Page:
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Rolling Stones Hyde Park Live Brian Jones Eulogy 1969 MP3 CD USB Drive

Rolling Stones Hyde Park Live Brian Jones Eulogy 1969 MP3 CD USB Drive
Rolling Stones Hyde Park Live Brian Jones Eulogy 1969 MP3 CD USB Drive
Item# rolling-stones-hyde-park-live-brian-jones-eulogy-1969-m19693
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The First Public Appearance By The Rolling Stones After The Death Of Brian Jones! The Complete 75 Minute Hyde Park, London Concert Of July 5th 1969, Presented As An Archival Quality MP3 CD, MP3 Audio Download Or USB Flash Drive! #HydeParkLive #RollingStones #TheRollingStones #BrianJonesEulogy #BrianJones #BritishRock #BritishInvasion #RockMusic #Blues #RNB #RAndB #RhythmAndBlues #RhythmNBlues #Guitarists #MP3 #CD #AudioDownload #USBFlashDrive

Contents:

01) Eulogy for Brian Jones
02) I'm Yours And I'm Hers
03) Jumpin' Jack Flash
04) No Expectations
05) Mercy, Mercy
06) Stray Cat Blues
07) I'm Free
08) Down Home Girl
09) Love In Vain
10) Loving Cup
11) Midnight Rambler
12) (I Cant Get No) Satisfation
13) Honky Tonk Women
14) Street Fighting Man
15) Sympathy For The Devil


At around midnight on the night of 2-3 July 1969, Brian Jones was discovered motionless at the bottom of his swimming pool at Cotchford Farm. His Swedish girlfriend, Anna Wohlin, was convinced he was alive when he was taken out of the pool, insisting he still had a pulse. However, by the time the doctors arrived, it was too late and he was pronounced dead on arrival at the hospital, at the age of 27. The coroner's report stated it was a drowning, later clarified as "death by misadventure", and noted his liver and heart were heavily enlarged by past drug and alcohol abuse. Upon Jones's death, the Who's Pete Townshend wrote a poem titled "A Normal Day for Brian, A Man Who Died Every Day" (printed in The Times), Jimi Hendrix dedicated a song to him on US television, and Jim Morrison of the Doors published a poem titled "Ode to L.A. While Thinking of Brian Jones, Deceased". Coincidentally, Hendrix and Morrison both died within the following two years at the same age as Jones, Morrison dying on the same date.

The Rolling Stones performed at a free concert in Hyde Park on 5 July 1969, two days after Jones's death. The band decided to dedicate the concert (which had been scheduled weeks earlier as an opportunity to present their new guitarist, Mick Taylor) to Jones. Before the Stones' set, Jagger read excerpts from "Adonais", a poem by Percy Bysshe Shelley about the death of his friend John Keats, and stagehands released hundreds of white butterflies as part of the tribute. The band opened with a Johnny Winter song that was one of Jones's favourites, "I'm Yours and I'm Hers".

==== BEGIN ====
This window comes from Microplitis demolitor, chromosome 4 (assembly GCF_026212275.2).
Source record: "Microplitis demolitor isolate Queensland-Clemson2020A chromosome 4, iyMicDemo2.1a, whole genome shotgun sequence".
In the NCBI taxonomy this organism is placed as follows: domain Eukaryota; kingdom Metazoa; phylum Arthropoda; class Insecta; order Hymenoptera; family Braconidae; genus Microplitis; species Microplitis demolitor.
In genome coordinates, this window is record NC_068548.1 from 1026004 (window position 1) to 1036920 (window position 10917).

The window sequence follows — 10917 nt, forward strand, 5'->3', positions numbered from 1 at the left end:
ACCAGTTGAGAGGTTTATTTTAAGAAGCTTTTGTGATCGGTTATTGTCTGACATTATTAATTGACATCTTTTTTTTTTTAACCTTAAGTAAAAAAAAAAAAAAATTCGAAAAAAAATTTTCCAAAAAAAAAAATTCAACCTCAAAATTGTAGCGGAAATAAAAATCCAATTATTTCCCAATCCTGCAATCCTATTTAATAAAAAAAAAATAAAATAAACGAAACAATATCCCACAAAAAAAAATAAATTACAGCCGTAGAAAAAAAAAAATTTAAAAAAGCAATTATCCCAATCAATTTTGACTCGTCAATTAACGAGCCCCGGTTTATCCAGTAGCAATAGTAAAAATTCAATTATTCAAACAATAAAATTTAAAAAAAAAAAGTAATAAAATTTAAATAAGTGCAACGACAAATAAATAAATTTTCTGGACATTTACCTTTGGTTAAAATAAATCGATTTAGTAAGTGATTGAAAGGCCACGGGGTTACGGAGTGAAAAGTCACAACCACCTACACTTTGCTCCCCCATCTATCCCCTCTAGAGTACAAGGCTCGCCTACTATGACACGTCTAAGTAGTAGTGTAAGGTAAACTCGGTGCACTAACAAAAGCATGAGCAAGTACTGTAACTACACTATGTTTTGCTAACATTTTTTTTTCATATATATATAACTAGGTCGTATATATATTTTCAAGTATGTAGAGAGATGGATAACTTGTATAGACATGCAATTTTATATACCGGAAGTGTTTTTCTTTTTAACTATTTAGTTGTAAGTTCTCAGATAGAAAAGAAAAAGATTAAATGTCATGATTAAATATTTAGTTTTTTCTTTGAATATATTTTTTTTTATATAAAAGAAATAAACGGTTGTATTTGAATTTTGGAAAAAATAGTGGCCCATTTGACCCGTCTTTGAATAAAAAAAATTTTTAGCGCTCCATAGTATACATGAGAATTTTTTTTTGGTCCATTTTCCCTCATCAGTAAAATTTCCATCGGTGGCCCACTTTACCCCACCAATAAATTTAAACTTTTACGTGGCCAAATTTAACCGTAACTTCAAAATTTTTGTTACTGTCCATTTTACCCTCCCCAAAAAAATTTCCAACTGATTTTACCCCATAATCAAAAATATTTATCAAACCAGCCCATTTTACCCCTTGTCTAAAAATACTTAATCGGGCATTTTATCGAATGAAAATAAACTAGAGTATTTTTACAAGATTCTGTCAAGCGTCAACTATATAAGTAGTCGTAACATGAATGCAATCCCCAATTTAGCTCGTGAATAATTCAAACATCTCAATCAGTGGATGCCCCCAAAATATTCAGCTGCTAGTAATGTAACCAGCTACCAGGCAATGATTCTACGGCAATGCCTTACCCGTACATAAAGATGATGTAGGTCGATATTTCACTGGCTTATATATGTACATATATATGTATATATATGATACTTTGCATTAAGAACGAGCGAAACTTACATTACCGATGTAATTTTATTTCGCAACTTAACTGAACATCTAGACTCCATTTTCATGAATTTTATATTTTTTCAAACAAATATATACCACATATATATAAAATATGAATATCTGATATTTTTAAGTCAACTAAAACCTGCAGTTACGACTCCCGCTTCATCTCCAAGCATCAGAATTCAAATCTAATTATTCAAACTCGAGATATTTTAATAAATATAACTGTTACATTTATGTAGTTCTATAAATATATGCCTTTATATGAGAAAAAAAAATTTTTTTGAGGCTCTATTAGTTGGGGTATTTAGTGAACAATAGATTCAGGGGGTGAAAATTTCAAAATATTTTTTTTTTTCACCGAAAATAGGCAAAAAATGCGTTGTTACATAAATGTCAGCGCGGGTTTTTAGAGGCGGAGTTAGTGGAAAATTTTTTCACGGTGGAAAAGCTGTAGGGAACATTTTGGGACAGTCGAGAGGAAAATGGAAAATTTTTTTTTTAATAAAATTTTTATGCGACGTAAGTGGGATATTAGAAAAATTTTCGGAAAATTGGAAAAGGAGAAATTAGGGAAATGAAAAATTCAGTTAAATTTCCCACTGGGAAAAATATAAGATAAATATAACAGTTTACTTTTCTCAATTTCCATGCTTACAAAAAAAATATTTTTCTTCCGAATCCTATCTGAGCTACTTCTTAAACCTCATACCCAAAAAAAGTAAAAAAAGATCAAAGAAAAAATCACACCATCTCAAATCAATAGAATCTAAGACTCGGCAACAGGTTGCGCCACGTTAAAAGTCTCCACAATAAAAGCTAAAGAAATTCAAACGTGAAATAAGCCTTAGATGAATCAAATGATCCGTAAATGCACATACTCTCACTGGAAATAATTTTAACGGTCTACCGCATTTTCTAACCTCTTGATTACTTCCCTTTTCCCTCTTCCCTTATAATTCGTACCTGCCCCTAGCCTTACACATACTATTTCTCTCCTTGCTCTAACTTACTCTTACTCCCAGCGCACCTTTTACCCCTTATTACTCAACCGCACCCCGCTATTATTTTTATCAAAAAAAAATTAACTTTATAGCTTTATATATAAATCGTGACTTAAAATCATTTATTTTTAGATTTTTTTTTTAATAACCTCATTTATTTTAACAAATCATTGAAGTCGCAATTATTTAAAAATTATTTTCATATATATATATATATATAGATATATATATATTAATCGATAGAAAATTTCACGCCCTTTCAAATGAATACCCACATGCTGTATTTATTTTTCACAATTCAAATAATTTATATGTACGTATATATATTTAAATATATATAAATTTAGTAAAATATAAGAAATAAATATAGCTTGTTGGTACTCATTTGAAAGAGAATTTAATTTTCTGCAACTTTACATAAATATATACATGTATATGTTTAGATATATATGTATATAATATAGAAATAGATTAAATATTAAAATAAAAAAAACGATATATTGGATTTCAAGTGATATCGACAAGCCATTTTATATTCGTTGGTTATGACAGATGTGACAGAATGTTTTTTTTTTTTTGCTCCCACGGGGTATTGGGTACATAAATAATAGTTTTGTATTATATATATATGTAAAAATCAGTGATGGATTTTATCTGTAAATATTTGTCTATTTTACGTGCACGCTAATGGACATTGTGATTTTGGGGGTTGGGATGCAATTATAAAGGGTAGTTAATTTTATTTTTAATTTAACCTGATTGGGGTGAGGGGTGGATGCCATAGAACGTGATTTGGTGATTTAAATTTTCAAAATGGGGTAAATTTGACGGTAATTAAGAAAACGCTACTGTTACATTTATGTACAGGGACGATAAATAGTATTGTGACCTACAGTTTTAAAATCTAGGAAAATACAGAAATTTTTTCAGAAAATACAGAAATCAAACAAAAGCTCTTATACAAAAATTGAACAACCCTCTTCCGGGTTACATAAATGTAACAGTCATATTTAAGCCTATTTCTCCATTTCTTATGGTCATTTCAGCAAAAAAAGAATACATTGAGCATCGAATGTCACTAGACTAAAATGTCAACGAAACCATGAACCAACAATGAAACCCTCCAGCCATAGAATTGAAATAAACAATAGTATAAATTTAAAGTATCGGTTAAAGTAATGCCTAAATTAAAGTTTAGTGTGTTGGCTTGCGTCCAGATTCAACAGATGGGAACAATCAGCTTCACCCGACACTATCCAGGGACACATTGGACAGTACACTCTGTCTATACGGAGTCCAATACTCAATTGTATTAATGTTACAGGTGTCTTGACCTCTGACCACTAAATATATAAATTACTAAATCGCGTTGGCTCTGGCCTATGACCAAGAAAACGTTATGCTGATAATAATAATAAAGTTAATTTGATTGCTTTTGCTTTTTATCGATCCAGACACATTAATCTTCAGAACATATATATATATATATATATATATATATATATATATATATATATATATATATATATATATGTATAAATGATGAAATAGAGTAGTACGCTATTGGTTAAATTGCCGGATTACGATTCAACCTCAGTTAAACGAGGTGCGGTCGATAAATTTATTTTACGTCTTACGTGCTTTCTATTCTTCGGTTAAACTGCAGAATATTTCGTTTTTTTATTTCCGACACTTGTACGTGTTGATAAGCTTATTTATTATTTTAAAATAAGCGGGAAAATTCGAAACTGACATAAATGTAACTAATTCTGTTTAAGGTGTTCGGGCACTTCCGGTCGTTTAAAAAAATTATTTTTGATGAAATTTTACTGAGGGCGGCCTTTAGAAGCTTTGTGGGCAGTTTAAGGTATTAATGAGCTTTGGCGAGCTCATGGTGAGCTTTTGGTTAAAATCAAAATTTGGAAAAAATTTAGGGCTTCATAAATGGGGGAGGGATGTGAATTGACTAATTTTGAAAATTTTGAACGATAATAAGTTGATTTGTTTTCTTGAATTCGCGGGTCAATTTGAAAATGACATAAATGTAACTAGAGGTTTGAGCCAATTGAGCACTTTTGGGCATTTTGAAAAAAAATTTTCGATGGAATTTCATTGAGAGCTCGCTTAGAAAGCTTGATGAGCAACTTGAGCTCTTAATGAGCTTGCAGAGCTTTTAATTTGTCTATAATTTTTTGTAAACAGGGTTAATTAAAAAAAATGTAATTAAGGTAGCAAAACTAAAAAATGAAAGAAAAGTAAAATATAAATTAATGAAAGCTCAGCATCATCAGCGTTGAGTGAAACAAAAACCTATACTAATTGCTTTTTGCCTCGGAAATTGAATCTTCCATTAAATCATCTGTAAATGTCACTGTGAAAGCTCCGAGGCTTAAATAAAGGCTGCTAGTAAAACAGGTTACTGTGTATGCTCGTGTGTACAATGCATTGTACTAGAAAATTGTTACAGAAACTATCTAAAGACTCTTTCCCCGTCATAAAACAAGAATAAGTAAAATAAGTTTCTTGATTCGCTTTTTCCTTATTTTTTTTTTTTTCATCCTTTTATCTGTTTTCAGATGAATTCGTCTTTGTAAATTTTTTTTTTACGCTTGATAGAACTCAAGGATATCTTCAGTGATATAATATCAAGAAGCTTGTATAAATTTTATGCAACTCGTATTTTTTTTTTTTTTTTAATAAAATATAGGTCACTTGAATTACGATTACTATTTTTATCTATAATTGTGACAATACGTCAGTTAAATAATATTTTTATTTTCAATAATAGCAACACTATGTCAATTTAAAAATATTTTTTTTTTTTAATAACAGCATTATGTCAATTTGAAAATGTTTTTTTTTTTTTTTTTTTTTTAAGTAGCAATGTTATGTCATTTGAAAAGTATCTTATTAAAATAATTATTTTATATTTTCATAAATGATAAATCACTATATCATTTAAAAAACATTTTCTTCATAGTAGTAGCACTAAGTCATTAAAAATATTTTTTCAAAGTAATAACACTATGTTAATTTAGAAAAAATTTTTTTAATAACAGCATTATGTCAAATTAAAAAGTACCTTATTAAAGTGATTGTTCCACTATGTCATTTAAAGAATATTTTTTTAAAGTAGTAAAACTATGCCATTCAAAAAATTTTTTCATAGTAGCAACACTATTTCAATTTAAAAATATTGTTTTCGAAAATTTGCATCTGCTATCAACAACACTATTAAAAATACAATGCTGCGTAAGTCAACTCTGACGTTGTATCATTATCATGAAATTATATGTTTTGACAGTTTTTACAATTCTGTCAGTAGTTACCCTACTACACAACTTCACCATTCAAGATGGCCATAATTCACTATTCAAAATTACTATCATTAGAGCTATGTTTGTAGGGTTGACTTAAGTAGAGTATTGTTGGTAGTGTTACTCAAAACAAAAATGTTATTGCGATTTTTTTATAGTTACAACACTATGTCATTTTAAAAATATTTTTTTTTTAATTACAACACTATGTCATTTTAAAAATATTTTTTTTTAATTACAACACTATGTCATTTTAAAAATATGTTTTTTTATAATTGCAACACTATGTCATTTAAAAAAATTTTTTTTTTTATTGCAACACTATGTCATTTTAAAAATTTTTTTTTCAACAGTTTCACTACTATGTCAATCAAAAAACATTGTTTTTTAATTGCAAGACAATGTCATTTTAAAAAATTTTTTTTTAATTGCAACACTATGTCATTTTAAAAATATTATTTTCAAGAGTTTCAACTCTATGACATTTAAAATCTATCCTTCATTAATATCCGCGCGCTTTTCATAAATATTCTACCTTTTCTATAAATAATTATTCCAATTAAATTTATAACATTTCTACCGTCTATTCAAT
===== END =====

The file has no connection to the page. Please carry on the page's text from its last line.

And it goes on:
Jones was reportedly buried 10 feet (3 m) deep in Cheltenham Cemetery, to prevent exhumation by trophy hunters. His body was embalmed, with hair bleached white, and was placed in an air-tight silver and bronze casket. Watts and Wyman were the only Rolling Stones who attended the funeral. Mick Jagger and Marianne Faithfull were travelling to Australia to begin the filming of Ned Kelly; they stated that their contracts did not allow them to delay the trip to attend the funeral. When asked if he felt guilty about Jones's death, Mick Jagger told Rolling Stone in 1995: "No, I don't really. I do feel that I behaved in a very childish way, but we were very young, and in some ways we picked on him. But, unfortunately, he made himself a target for it; he was very, very jealous, very difficult, very manipulative, and if you do that in this kind of a group of people you get back as good as you give, to be honest. I wasn't understanding enough about his drug addiction. No one seemed to know much about drug addiction. Things like LSD were all new. No one knew the harm. People thought cocaine was good for you." Long-time Rolling Stones bassist Bill Wyman said of Jones, "He formed the band. He chose the members. He named the band. He chose the music we played. He got us gigs. ... he was very influential, very important, and then slowly lost it - highly intelligent - and just kind of wasted it and blew it all away."

Murder theories surrounding Jones's death developed soon afterwards, with associates of the Stones claiming to have information that he was murdered. According to rock biographer Philip Norman, "the murder theory would bubble back to the surface every five years or so". In 1993, it was reported that Jones was murdered by Frank Thorogood, a builder who was doing construction work on the property. He was the last person to see Jones alive. Thorogood allegedly confessed the murder to the Rolling Stones' driver Tom Keylock, who later denied this. The Thorogood theory was dramatised in the 2005 movie Stoned. Thorogood is alleged to have killed Jones in a fight over money; he had been paid _18,000 for work on Cotchford Farm but he wanted another _6,000 from the musician. The killing is alleged to have been covered up by senior police officers when they discovered how badly the investigation into Jones's death had been botched by the local police. In August 2009, Sussex Police decided to conduct a case review of Jones's death for the first time since 1969 after new evidence was handed to them by Scott Jones, an investigative journalist, who had traced many of the people who were at Brian Jones' house the night he died. The journalist had also uncovered unseen police files held at the National Archives. In 2010, following the review, Sussex Police stated it would not be reopening the case. It asserted that "this has been thoroughly reviewed by Sussex Police's Crime Policy and Review Branch, but there is no new evidence to suggest that the coroner's original verdict of 'death by misadventure' was incorrect."